First Impressions From a Teacher Extern
2006-07-13 23:09:22.000 – Rick Comeau, Teacher Extern
On the 27th of June I said good-bye to my middle school students and with my science classrroom in disarray and several end-of-the-year forms still in my mailbox, I left to begin my five week teacher externship at the Mount Washington Observatory. What a difference 24 hours and a 180 miles makes! One would think I had transported to a very different part of the world; a world defined by clouds, wind, rain and measured by countless weather instruments and digital technologies.
In one nights sleep I had time warped from familiar surroundings, loved ones and creature comforts of home, to having acquired a ‘new’ family, bunk mates, a new work environment, weather terminology, forms, databases, measuring devices and innumerable databases. The learning curve is high.
Immersion and humbling would define my first week. Immersed in the on-going tasks of weather observing and data recording. Immersed in learning the routine and pace of the 24 hour day. Immersed in learning new terms: weather ob, synoptics, METAR, B-16, to name a few. Immersed in the process of doing science and using multiple technologies to collect, input and make sense of weather data. Humbling to feel the force of a 99mph wind gust as I stood balanced at a 45 degree angle. Humbling to feel that the more I learned, I recognized what I didn’t know. Humbling to have to ask others endless questions. Humbling to witness a sunset and fireworks far below in the valley as I sat in the lee of the wind on the western slope of the summit. Humbling in that the written language inadequately conveys what weather feels like here on the summit of the world’s worst weather!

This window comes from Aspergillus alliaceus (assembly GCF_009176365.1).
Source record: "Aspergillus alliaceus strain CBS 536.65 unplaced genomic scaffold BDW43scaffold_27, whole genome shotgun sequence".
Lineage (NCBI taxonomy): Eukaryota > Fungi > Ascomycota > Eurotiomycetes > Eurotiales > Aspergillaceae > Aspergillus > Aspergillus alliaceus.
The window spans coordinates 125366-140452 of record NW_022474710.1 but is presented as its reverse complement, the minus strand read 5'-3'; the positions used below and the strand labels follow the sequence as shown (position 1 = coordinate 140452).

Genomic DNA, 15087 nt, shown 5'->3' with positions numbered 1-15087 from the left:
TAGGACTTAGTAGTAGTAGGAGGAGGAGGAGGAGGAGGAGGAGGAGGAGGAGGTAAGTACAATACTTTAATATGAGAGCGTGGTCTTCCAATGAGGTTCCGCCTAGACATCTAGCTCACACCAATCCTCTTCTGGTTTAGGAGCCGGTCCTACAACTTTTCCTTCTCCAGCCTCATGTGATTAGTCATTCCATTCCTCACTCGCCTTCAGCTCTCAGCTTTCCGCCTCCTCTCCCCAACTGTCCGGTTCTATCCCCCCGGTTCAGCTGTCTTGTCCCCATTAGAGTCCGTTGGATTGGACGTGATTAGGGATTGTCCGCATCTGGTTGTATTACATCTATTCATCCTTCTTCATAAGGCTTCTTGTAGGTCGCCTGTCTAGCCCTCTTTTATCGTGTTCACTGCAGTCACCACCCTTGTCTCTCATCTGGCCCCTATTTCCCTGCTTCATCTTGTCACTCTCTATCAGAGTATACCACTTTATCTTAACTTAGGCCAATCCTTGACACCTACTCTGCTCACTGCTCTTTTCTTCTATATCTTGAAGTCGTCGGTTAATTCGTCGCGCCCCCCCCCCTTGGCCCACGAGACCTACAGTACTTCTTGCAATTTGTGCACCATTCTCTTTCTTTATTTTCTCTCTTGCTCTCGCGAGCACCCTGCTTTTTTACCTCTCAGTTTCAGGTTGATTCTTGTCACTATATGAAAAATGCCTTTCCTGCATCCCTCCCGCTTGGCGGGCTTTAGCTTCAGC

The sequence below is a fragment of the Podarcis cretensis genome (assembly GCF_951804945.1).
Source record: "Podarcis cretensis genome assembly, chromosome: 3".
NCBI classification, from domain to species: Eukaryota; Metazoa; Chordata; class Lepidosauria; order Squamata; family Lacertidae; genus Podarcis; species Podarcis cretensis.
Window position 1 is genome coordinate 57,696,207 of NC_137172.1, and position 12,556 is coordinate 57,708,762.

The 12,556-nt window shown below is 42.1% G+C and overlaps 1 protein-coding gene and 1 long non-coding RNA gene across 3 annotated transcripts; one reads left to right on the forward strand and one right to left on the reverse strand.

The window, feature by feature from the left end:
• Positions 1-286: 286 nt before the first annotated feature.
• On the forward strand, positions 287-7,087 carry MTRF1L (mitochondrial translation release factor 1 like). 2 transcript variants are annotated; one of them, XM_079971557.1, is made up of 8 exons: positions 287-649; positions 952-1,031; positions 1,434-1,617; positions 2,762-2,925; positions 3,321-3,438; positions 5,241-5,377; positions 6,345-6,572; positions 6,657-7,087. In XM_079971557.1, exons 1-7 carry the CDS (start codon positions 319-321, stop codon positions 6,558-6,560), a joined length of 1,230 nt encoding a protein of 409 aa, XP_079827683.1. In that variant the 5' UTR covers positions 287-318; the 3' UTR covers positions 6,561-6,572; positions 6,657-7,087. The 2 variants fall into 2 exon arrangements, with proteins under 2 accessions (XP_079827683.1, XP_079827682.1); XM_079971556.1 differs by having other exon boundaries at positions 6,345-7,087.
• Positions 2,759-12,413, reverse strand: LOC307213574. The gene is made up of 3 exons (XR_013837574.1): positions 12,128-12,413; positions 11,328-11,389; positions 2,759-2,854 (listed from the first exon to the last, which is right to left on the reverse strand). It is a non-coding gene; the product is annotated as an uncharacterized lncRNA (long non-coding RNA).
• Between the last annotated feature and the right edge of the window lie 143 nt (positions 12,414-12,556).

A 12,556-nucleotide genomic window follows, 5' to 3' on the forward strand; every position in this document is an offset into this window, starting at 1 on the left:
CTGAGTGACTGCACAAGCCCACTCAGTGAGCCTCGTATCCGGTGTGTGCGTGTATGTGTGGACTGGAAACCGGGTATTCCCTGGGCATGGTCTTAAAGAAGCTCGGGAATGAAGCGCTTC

Rick Comeau, Teacher Extern